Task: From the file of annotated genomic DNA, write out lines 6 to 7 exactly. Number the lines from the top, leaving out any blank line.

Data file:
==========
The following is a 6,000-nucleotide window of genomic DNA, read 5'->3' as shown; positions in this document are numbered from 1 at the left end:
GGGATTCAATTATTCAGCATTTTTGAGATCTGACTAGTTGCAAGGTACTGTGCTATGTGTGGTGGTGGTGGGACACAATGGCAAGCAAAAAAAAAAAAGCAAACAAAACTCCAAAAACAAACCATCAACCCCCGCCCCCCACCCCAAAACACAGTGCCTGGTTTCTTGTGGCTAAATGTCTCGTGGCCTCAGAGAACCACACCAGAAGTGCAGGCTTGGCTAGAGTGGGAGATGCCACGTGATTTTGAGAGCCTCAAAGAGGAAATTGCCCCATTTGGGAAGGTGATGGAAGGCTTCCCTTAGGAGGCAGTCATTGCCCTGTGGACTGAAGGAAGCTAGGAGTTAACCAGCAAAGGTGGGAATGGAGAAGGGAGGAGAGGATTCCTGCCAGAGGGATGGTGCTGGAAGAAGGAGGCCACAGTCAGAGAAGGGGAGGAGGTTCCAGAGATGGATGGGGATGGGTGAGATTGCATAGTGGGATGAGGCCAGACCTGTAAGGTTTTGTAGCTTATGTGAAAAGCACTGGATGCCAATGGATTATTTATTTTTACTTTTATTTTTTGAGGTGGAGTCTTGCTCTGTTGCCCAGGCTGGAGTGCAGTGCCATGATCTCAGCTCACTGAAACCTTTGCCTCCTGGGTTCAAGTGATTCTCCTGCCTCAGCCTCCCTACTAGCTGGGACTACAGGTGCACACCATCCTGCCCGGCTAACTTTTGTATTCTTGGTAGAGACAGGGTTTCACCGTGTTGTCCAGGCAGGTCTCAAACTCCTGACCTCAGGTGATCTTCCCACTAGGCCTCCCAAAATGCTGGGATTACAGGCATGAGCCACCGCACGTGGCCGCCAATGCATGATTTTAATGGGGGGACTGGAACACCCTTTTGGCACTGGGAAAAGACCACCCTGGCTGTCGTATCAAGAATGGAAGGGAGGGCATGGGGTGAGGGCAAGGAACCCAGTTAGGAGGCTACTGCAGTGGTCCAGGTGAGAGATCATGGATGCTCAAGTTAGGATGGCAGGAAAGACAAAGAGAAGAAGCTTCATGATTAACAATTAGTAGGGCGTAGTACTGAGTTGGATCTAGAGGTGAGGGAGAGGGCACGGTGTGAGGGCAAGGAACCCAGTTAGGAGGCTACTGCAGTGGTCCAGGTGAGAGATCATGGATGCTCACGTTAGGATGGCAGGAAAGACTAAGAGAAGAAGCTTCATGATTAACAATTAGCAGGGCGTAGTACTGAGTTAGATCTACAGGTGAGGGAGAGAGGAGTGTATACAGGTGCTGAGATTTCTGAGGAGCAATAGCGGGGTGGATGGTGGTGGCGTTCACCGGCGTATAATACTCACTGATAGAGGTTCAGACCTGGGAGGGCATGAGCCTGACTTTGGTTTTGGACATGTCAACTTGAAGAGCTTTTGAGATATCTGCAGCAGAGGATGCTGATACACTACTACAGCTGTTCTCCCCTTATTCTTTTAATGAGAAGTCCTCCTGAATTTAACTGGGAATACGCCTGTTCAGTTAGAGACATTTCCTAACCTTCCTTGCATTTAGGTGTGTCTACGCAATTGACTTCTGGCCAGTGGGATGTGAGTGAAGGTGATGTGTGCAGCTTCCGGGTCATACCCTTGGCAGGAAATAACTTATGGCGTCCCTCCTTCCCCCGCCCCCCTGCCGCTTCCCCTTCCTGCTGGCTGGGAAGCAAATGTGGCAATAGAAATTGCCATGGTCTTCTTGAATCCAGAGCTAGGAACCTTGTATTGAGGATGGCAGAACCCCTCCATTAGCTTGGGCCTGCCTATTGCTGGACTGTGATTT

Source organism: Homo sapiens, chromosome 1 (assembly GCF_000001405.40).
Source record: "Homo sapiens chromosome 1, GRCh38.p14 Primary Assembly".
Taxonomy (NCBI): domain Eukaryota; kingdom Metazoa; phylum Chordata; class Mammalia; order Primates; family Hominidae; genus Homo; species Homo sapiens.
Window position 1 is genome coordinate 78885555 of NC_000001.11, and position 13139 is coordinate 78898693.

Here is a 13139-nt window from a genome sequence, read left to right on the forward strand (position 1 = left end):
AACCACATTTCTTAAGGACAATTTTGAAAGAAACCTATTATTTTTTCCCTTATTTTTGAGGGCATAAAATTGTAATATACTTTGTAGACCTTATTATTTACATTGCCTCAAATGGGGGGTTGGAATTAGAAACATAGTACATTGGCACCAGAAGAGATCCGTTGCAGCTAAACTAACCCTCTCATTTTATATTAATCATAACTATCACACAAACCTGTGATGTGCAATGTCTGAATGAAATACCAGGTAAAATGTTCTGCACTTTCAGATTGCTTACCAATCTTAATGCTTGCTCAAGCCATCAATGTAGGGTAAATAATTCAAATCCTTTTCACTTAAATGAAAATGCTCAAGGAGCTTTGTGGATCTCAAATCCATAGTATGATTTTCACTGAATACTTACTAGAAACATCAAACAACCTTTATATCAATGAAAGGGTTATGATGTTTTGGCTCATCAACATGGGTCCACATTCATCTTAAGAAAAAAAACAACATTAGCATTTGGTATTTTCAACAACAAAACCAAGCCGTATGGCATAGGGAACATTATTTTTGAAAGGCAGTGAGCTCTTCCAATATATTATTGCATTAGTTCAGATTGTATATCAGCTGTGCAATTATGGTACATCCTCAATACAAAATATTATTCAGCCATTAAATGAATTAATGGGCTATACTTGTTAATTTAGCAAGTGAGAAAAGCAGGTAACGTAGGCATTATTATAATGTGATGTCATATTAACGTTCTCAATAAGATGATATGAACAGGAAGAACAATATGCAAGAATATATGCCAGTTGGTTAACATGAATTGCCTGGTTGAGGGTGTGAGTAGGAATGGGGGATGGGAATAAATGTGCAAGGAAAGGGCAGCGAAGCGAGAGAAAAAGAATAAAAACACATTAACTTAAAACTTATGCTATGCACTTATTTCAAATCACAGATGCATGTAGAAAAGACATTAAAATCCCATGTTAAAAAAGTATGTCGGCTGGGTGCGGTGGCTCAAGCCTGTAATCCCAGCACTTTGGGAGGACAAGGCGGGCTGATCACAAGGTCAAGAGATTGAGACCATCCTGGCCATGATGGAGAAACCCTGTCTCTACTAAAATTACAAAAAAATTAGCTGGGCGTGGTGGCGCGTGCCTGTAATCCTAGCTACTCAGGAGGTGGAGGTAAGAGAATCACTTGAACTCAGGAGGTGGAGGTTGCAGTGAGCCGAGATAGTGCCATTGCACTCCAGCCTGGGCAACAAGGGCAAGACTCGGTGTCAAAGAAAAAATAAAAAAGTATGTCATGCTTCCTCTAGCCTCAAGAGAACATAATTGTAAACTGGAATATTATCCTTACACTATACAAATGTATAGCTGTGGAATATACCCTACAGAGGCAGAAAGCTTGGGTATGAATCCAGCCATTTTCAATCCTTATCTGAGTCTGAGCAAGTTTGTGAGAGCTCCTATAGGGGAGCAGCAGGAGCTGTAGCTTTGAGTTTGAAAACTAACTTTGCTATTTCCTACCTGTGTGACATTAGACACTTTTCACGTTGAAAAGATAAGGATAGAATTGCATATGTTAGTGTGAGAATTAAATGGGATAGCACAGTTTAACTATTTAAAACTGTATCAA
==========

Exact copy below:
Window position 1 is genome coordinate 78885555 of NC_000001.11, and position 13139 is coordinate 78898693.

Here is a 13139-nt window from a genome sequence, read left to right on the forward strand (position 1 = left end):